Duma Key by Stephen King
My rating: 3 of 5 stars
While I do not hate Stephen King, I am also not a big fan either. I have read some of his early work; Carrie, Salem's Lot, Christine, etc. However, he does not as a rule excite me as a writer. Duma Key definitely falls under the category of books I would never have read if left to my own devices, which was one of the reasons I put out a call on FaceBook for my friends to suggest books to me.
My expectation for this book were somewhat low, for reasons mentioned above. I was however pleasantly surprised. The book starts out as a journey back from darkness for Edgar Freemantle after a near fatal accident. It takes until almost the middle of the book for it to start solidifying as a psychic drama and does not become a horror novel until the very end. The progression of the story is smooth and well written. King's descriptions of Edgar's injuries and depression are interesting and will be hauntingly familar to anyone who has suffered from depression. I especially enjoyed the slow discovery of the menace, mixed with the history of Duma Key and the Eastlake family who have owned the key since before World War I.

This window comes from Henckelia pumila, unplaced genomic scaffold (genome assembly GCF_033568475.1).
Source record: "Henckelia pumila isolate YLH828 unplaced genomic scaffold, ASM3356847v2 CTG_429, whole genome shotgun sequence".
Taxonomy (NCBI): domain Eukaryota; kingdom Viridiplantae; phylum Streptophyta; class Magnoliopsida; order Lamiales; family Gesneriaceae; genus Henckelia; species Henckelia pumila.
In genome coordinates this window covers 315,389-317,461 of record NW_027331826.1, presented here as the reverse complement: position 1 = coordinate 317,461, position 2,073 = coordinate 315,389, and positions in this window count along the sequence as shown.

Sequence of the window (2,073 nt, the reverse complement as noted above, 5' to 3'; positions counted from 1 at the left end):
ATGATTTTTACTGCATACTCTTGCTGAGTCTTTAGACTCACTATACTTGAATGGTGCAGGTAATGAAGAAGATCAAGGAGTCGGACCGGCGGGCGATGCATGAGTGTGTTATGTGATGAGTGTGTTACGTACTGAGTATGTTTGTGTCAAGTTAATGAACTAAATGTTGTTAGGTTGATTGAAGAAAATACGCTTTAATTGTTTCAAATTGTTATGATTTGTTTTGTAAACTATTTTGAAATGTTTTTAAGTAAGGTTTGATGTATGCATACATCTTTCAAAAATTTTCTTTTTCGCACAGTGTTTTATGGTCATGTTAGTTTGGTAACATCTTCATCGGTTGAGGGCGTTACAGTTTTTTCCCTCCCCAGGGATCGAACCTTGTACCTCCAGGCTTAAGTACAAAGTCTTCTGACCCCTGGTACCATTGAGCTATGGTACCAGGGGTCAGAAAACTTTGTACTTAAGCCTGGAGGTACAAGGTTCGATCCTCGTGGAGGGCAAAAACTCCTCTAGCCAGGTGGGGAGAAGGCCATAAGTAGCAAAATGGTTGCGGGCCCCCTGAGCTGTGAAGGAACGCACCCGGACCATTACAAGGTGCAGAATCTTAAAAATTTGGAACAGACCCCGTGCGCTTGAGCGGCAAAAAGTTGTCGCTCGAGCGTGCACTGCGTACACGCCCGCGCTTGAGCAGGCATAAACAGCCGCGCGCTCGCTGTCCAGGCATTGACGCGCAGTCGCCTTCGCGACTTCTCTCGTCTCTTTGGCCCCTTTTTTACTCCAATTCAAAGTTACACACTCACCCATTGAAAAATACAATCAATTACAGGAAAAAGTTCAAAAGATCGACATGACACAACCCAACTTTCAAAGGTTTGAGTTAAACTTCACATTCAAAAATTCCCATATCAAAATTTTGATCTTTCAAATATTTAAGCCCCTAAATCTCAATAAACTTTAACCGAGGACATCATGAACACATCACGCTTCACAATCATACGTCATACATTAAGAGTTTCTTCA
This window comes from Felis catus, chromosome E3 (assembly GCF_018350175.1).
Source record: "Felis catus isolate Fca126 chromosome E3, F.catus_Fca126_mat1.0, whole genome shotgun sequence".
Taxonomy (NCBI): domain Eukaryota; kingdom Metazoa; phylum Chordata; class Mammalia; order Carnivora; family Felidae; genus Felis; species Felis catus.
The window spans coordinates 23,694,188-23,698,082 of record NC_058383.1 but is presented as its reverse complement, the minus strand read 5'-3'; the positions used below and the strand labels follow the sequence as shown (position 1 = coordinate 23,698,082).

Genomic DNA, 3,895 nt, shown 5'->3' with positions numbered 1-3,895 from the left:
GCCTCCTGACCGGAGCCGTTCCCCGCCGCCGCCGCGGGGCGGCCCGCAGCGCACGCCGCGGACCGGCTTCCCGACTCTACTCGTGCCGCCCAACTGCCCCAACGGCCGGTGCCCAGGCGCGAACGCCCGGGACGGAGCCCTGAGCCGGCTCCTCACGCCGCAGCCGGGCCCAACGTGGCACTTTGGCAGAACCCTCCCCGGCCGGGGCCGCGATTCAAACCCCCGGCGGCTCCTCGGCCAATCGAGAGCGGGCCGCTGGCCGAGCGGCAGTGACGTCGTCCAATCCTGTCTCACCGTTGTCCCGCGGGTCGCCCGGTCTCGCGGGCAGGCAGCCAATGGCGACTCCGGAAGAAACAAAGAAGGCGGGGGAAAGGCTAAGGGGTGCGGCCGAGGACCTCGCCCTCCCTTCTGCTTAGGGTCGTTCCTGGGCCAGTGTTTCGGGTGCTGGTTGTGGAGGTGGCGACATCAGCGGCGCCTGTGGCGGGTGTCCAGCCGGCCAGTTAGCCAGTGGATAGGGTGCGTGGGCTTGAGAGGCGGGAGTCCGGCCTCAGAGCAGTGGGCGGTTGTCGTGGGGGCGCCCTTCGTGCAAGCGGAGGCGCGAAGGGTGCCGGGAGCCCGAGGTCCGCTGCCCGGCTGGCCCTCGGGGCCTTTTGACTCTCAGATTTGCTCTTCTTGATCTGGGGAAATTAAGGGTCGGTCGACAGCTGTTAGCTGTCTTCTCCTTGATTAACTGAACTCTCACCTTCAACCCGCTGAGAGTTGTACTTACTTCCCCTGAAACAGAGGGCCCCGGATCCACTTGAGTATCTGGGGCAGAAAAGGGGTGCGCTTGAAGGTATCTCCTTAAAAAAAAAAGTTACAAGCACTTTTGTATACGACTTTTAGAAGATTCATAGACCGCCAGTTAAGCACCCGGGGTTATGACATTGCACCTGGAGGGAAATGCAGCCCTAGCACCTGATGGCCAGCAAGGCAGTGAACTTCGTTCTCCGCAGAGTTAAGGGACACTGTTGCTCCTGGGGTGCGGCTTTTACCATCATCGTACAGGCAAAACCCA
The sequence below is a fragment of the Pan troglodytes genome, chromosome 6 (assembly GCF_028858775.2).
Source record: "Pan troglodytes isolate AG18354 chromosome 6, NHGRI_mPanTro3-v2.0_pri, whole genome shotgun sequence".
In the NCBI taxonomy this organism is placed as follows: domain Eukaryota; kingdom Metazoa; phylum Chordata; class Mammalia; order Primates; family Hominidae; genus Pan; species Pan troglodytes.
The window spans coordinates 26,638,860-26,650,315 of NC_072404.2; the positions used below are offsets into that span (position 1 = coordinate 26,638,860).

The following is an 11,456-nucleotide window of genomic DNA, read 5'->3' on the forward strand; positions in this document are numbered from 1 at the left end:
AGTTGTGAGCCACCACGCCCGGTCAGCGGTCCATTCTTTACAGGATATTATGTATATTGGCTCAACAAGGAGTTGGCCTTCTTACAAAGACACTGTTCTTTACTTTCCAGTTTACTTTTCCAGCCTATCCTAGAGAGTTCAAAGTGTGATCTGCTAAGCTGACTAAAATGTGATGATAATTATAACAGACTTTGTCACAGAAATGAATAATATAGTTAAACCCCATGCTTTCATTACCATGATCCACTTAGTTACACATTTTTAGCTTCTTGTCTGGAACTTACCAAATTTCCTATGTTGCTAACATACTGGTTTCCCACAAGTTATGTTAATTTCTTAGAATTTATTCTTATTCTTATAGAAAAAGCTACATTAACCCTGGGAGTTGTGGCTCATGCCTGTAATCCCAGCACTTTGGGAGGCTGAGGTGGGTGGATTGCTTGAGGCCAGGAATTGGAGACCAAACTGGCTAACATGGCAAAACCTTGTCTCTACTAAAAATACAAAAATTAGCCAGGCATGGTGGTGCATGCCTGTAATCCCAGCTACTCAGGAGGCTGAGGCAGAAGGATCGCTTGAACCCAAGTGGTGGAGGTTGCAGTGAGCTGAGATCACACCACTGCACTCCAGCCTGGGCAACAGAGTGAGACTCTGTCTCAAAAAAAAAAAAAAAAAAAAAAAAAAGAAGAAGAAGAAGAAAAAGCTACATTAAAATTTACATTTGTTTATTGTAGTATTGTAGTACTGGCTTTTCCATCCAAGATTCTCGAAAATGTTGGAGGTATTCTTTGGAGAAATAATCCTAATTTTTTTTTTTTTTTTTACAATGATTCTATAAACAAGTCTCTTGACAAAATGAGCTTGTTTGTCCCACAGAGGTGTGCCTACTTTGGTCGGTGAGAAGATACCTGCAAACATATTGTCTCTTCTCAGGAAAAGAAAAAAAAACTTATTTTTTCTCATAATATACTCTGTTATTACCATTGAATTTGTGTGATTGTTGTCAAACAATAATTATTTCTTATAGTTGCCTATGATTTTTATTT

My only contention with King's writing here was, he seemed to setup Edgar for a fall by building up his life to almost literally having the best day of his life, before King starts to kill off those that Edgar loves. I really feel the buildup felt artificial and took a bit too long to setup. While I liked the characters of Edgar, Wireman and Jack, as an unlikely trio, I kind of feel like King could have taken a bit more time at the end to show how these characters were affected by their experience. As it was, it felt like they were all in the same place emotionally as they were shortly before the menace presented itself.
Overall, a decent book, if you like Stephen King, I suspect you will enjoy this book, while not one of his all time greats, it is none the less a good story. If you are not a King fan or have not read much of his stuff, I am inclined to send you to his more well known works before reading this one. I am glad I read it though, it is certainly outside of my normal reading pattern.
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